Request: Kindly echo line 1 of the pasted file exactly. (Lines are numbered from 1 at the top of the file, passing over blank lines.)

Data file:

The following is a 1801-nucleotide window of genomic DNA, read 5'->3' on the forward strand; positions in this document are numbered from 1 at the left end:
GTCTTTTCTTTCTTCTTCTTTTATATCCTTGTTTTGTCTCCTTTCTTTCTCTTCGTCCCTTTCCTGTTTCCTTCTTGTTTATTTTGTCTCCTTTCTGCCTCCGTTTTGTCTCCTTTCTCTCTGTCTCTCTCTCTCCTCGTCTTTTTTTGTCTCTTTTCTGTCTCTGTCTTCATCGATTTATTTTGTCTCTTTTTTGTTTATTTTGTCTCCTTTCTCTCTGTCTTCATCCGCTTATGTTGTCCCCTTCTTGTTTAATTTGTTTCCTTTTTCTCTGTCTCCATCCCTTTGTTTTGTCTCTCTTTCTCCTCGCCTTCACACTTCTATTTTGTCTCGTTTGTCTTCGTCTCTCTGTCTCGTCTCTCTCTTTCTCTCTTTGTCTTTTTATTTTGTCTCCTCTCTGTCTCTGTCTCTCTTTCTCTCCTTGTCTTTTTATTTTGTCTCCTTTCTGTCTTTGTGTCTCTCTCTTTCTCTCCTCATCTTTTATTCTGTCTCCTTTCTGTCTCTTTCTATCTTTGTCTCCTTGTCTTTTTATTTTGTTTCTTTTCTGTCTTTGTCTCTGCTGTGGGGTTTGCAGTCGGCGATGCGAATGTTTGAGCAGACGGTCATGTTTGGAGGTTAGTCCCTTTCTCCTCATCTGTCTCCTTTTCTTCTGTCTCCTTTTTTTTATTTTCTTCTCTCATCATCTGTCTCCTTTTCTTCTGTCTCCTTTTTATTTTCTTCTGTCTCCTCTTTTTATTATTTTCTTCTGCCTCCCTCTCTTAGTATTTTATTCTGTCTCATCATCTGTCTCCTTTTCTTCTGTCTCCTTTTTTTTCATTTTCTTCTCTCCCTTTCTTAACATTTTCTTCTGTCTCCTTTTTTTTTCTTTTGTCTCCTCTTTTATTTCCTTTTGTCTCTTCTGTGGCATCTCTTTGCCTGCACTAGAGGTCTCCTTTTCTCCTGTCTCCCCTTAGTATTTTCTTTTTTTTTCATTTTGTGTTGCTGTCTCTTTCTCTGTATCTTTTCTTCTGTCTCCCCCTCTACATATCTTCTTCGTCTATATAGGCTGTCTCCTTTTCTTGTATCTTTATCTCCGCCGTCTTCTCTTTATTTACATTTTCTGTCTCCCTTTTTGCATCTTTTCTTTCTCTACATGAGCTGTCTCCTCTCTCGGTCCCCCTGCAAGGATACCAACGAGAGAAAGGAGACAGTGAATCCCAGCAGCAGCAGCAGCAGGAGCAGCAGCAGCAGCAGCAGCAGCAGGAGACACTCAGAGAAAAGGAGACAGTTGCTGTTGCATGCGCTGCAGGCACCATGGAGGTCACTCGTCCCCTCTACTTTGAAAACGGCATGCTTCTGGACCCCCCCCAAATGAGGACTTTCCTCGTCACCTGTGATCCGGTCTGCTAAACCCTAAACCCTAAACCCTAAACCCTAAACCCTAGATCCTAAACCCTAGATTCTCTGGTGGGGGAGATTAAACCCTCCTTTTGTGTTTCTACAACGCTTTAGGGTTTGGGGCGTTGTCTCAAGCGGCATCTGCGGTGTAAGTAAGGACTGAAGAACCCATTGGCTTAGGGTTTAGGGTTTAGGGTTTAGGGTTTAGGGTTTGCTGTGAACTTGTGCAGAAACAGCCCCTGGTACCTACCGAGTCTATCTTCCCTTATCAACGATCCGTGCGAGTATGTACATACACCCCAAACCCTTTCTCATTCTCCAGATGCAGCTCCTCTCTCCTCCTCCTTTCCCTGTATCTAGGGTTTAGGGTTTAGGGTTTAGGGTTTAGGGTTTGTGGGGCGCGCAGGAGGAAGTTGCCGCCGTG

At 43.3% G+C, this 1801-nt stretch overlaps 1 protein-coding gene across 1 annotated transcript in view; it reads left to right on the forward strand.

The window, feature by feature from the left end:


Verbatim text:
The following is a 1801-nucleotide window of genomic DNA, read 5'->3' on the forward strand; positions in this document are numbered from 1 at the left end: